Koh shares State Department experiences

Harold Koh addressed the difficulties presented by a legal system that straddles the private-public and domestic-international divides.
Harold Koh addressed the difficulties presented by a legal system that straddles the private-public and domestic-international divides. Photo by Joyce Xi.

After spending four years serving as legal adviser to the State Department, former Law School Dean Harold Koh recounted his experiences working under Hillary Clinton LAW ’73 at a Davenport College Master’s Tea Tuesday.

Koh, who was named a Sterling Professor of International Law last week, left his post at the State Department last Tuesday to return to teaching at the Law School after serving as its dean from 2004 to 2009. At the Master’s Tea, Koh explained policy decisions made by the current administration and discussed issues facing the international community, including human rights, climate change and Syria’s ongoing civil war.

“It was a completely fascinating experience running an international law firm of 350 people, the finest in the world,” Koh said.

As Clinton’s primary legal adviser, Koh said he simultaneously acted as the State Department’s general counselor, conscience and its defender — during his tenure, Koh represented the State Department before influential bodies such as the International Criminal Court and the International Court of Justice.

Koh said that accomplishing goals while working with government officials can be difficult because of the government’s process of collective decision-making as well as its constant efforts to achieve perfection.

Koh said he dealt with the challenge of solving 21st century problems under 20th century laws. Because the law cannot be changed as quickly as problems arise, he had to identify which laws were relevant and translate them to current situations.

“This translation, I believe, is what Montesquieu would call ‘the spirit of the laws,’” Koh said.

Koh cited Clinton’s inclusion of LGBT rights in the broader framework of human rights — a moment that he called “incredibly powerful and pivotal” — as an example of translating laws to present-day application.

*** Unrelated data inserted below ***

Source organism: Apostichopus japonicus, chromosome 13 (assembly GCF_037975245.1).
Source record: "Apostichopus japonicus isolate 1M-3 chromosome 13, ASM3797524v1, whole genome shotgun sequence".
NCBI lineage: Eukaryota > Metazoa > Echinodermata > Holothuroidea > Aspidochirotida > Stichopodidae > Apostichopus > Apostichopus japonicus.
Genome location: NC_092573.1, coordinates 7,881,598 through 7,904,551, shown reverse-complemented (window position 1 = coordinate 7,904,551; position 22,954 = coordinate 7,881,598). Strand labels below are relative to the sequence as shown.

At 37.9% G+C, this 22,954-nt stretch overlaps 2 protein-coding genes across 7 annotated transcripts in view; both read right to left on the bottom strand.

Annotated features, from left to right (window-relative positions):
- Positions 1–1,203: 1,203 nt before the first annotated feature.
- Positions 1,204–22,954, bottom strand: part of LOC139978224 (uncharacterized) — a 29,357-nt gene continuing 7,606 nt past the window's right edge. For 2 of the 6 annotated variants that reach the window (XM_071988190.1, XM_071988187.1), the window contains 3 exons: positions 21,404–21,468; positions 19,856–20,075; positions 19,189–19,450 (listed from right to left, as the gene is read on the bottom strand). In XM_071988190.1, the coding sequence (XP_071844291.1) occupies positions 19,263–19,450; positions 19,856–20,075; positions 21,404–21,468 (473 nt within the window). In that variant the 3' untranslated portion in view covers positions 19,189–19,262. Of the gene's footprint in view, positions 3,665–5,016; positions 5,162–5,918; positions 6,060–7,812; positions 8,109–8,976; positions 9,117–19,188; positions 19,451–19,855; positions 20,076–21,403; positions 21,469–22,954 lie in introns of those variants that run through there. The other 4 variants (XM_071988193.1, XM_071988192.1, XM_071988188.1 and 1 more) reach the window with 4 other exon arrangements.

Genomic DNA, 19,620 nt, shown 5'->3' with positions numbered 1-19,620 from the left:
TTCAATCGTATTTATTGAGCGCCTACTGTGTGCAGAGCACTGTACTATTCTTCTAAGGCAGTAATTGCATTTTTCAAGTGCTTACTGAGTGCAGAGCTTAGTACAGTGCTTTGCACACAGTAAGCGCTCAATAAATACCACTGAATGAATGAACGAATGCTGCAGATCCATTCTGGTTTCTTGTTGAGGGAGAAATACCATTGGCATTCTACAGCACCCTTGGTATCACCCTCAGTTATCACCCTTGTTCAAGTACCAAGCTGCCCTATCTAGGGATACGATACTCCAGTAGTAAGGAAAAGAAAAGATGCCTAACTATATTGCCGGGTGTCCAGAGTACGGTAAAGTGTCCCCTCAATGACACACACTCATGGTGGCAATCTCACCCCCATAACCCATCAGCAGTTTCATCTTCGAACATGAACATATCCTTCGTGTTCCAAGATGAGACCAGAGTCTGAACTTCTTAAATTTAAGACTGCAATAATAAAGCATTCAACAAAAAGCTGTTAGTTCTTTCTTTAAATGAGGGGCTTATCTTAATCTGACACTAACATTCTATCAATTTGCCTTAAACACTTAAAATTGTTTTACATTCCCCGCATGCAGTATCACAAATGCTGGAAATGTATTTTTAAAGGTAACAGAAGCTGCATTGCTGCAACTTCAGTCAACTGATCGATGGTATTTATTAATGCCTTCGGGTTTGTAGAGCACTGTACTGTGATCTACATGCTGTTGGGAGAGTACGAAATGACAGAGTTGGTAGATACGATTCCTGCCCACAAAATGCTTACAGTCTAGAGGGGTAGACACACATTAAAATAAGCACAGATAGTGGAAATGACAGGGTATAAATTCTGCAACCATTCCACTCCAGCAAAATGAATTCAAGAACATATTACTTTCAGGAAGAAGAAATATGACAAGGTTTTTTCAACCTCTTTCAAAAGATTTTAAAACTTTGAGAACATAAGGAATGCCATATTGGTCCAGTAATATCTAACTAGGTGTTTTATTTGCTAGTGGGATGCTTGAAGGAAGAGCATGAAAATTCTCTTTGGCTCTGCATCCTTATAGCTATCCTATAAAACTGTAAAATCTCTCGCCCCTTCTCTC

He said the American political system has also been slow to adjust to the 21st century, mentioning specific cases in which Congress rejected several international treaties that would have benefited American foreign relations.

The current division of laws into public, private, domestic and international categories is a “construct,” he said, adding that some legal cases can straddle multiple categories, so transnational laws — ones between individuals and countries in which the individual does not reside — should emerge as the predominant legal form in years to come.

Koh also touched on several recent events, including the publication of classified information by the online organization WikiLeaks. While he criticized the actions of WikiLeaks founder Julian Assange, Koh added that in general he favors government transparency and believes that certain materials are overclassified.

“The release of the names of the human right activists could get them killed,” Koh said. “We had to devote huge amounts of U.S. government resources to apologies and damage mitigation.”

Students interviewed said they appreciated that despite Koh’s background in government, he spoke directly and honestly to the audience.

Jimmy Murphy ’13 said that he found Koh not only approachable and funny but also “a tremendously thoughtful speaker.”

“It was inspiring to see how much he focused on making sure that the U.S. was doing the right thing, instead of just defending what they did,” Murphy said.

Jessica Leao ’16 said she appreciated Koh’s global perspective of law, which gave her insight into the workings of the U.S. government and international organizations such as the United Nations.

Koh became a professor at the Law School in 1985 and has lived in New Haven since 1961.

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